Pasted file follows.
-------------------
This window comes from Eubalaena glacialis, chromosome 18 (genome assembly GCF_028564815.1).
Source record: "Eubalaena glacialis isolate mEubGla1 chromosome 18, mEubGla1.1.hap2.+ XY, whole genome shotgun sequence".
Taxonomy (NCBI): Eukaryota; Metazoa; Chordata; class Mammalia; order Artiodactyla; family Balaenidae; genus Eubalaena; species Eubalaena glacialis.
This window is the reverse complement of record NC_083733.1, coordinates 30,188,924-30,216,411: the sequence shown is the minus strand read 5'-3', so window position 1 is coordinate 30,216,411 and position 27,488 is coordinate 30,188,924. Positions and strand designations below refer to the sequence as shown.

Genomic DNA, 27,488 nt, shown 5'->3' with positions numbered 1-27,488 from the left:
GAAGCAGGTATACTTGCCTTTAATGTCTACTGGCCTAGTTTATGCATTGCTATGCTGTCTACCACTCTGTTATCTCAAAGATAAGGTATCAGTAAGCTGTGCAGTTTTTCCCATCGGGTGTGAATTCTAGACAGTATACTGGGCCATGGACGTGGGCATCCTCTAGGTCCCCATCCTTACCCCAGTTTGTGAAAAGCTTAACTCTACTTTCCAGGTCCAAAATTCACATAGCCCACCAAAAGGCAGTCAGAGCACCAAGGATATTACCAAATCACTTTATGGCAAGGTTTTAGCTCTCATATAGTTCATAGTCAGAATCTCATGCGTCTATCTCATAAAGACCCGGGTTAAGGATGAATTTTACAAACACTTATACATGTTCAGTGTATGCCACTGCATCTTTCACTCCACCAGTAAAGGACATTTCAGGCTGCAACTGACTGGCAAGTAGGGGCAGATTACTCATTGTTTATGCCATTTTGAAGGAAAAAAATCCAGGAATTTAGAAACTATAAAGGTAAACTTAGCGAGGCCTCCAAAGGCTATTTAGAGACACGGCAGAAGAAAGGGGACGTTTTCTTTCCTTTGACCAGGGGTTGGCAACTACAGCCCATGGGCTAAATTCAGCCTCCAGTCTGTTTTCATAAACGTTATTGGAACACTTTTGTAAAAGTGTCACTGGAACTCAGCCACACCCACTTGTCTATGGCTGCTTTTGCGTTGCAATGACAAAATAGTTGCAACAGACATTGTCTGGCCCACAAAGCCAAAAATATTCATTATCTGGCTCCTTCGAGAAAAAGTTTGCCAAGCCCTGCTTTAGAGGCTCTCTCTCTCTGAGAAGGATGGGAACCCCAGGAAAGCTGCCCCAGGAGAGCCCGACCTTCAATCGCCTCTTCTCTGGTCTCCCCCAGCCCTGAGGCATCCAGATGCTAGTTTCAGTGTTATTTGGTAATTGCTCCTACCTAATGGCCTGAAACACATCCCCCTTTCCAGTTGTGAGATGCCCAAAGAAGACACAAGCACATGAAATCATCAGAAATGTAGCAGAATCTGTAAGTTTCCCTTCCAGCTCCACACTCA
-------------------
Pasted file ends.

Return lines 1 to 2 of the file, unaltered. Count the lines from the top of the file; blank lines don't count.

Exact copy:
This window comes from Eubalaena glacialis, chromosome 18 (genome assembly GCF_028564815.1).
Source record: "Eubalaena glacialis isolate mEubGla1 chromosome 18, mEubGla1.1.hap2.+ XY, whole genome shotgun sequence".